My mother may continue to cringe at the word "queer," but I invite you to consider the idea that queerness can be a pretty good thing. In the broad sense of the word, every person who has ever gone against social norms and values in order to improve them is queer.
On Saturday, May 18, I had the pleasure of marrying my best friend. In front of a hundred or so dear friends and family on a beach in Provincetown, Mass., I did something I never, ever imagined I'd be able to do legally in this country.
I'm proud to be walking for marriage with Garden State Equality. A wise man once helped me understand that even after you've been fighting for 30 years for your rights, you still don't let people trample on you.
Why the rush to justify and defend those who demand that their anti-gay prejudice be accommodated? If you think there's a difference, then what you're saying is that homophobic bigotry is somehow nobler or more acceptable than racism and anti-Semitism. And that's appalling.
The politics of immigration reform are already messy, and they're just going to get messier. The hurdles are going to get a lot higher, and a lot harder to clear. Whether they can be cleared or not may depend on the final tally the bill gets in the Senate floor vote.
Marriage equality is on a winning streak, and it may not be over yet: Illinois may soon join Rhode Island, Delaware and Minnesota in passing marriage legislation before the start of summer. But time is running out: The Illinois legislature has just until the end of this month to pass its bill.
With a vote upcoming any day now in Springfield and a Supreme Court decision that is likely to be less than an all-out victory for equal marriage, the issue won't be going away as some have hoped.
At this rate, if I want to remain comfortably single without the pressures of a looming marriage proposal, I'll have to move to one of those states. Next time I'm on Craigslist, I'm going have to forego the "Men Seeking Men" section so that I can peruse apartments in Biloxi.
In 2007 and 2008, its first two years of existence, NOM never bothered to file any tax returns with the IRS. Each subsequent year, NOM has either been late or filed at least two extensions on its tax returns. This is illegal if you are a 501(c)(3) or a 501(c)(4) tax-exempt organization like NOM.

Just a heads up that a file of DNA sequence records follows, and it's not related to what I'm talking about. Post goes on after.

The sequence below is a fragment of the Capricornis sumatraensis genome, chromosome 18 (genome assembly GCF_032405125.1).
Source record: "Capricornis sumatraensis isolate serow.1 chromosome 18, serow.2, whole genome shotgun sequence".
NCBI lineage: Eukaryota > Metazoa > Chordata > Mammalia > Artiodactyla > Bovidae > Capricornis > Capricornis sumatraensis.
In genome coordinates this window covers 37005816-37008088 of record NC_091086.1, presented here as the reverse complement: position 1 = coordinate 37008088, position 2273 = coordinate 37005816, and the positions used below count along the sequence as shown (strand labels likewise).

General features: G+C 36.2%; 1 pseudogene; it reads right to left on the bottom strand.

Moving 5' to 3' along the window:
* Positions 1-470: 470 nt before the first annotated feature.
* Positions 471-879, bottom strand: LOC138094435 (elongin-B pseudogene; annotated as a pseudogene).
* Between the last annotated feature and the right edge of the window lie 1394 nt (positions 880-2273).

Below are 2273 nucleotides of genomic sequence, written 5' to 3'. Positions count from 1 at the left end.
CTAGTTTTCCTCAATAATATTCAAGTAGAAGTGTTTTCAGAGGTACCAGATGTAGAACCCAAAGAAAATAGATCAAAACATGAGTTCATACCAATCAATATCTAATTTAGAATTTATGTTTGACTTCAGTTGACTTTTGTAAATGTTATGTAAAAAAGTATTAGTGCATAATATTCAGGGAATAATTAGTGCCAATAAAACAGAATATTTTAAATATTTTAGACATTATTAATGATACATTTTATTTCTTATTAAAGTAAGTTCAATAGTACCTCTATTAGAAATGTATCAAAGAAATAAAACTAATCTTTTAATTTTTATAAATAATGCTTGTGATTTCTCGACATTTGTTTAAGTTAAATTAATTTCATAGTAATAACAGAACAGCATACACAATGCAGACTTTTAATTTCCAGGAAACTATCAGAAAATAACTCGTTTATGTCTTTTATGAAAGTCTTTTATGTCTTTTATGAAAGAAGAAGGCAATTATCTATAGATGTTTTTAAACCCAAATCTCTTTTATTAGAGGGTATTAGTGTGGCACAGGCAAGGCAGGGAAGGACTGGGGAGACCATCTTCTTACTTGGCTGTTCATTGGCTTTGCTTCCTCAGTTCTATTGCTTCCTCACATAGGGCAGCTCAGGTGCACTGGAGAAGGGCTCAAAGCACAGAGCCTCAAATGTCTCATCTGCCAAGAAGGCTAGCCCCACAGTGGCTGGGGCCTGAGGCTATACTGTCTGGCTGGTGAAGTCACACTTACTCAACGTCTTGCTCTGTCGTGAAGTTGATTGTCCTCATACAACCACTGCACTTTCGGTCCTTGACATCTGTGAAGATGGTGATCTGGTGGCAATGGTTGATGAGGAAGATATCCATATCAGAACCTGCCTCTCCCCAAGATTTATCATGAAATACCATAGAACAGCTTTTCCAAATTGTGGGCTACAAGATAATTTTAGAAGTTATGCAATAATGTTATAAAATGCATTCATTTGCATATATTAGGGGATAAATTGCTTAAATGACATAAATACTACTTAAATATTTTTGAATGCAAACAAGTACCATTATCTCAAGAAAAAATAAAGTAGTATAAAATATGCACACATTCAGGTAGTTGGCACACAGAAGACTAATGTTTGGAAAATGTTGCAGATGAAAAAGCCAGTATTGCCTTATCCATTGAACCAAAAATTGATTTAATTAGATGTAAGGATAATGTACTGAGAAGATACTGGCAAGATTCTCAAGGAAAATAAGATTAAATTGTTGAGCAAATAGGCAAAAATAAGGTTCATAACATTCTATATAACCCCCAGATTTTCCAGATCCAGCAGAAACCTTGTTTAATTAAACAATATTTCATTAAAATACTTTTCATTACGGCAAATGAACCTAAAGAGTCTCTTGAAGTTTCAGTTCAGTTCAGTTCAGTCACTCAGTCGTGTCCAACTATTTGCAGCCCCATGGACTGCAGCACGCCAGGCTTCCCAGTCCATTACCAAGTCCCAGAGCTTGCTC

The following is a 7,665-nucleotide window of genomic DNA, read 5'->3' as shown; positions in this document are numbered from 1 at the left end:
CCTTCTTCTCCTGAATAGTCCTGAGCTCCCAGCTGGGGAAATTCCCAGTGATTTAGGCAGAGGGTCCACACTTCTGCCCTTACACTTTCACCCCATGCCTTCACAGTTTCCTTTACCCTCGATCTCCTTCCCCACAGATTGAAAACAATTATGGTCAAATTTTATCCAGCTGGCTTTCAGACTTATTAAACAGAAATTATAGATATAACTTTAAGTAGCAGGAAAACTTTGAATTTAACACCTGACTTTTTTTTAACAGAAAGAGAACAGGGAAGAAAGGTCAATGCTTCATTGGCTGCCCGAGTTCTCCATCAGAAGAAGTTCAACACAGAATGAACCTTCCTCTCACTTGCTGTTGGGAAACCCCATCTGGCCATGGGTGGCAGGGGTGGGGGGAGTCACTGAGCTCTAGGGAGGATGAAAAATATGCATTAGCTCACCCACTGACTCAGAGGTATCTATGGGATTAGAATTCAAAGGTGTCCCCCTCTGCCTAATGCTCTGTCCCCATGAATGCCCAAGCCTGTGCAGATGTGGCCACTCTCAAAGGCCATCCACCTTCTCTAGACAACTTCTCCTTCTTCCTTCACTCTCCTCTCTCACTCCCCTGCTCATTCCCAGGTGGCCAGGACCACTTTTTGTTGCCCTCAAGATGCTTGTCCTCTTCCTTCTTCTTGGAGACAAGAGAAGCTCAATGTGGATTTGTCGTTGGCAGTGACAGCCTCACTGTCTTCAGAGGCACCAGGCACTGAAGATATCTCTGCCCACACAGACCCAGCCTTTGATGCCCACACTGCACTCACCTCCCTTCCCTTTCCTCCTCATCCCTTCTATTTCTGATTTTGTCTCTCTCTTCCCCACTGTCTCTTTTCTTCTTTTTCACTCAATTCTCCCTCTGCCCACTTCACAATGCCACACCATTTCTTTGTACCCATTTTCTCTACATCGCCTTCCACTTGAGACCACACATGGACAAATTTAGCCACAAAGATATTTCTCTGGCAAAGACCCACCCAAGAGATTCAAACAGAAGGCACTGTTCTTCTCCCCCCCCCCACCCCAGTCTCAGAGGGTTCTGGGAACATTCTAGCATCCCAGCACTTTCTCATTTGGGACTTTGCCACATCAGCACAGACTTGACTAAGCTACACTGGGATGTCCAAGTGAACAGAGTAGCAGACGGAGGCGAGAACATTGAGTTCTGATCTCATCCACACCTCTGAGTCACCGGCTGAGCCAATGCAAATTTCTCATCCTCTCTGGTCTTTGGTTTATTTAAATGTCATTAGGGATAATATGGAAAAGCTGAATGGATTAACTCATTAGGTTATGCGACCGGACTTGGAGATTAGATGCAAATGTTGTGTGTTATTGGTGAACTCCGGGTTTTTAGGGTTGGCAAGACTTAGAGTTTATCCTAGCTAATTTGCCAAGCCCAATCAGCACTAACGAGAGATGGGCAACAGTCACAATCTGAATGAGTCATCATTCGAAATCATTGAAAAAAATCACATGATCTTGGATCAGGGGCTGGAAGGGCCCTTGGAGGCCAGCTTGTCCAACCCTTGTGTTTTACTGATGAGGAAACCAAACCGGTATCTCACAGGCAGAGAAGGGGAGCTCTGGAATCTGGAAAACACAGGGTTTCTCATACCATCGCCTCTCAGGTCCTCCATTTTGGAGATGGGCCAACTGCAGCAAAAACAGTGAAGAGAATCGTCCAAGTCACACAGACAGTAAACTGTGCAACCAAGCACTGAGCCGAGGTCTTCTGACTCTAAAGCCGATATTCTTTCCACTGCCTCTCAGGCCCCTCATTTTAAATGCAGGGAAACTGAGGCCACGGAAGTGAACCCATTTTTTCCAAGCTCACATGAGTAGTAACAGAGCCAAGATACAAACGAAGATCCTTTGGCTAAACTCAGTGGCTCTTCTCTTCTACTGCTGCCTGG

Let's say that a child is born to a same-sex married couple (or registered domestic partnership or civil union). What do you think happens if that same couple later moved to a jurisdiction that fails to recognize their relationship?
One doesn't often have the opportunity to make a quick remark that might affect the course of U.S. policy. I got that chance in an unexpected conversation with Barack Obama in 2007.
Over her french fries and diet Coke a 5-year-old girl saw me become a monster and learned what hate was. When my wife kisses me goodbye in front of my office in midtown, I feel that little girl's stare over and over, but aged 30 years.
Ten years ago, I was a 20-year-old Marine who was about to cause a world of trouble by becoming the first person in the military to publicly speak out against the Iraq War.
Eric Manriquez, a U.S. citizen, has been legally married to Juan Rivera, an undocumented immigrant, for five years in California, yet Rivera can't apply for a green card through marriage as heterosexual spouses can, because the federal government doesn't recognize their union.
When illness strikes or a child is born or adopted, workers should not have to worry about losing a job or critical income. The LGBT community must join the call for paid leave laws and ensure that all workers have the support and time to recover from illness and care for their loved ones.
I am not exactly sure that I can explain how it felt to be at the capitol in St. Paul, MN on the day Minnesota legislators cleared the final hurdle and the senators voted to legalize same-sex marriage.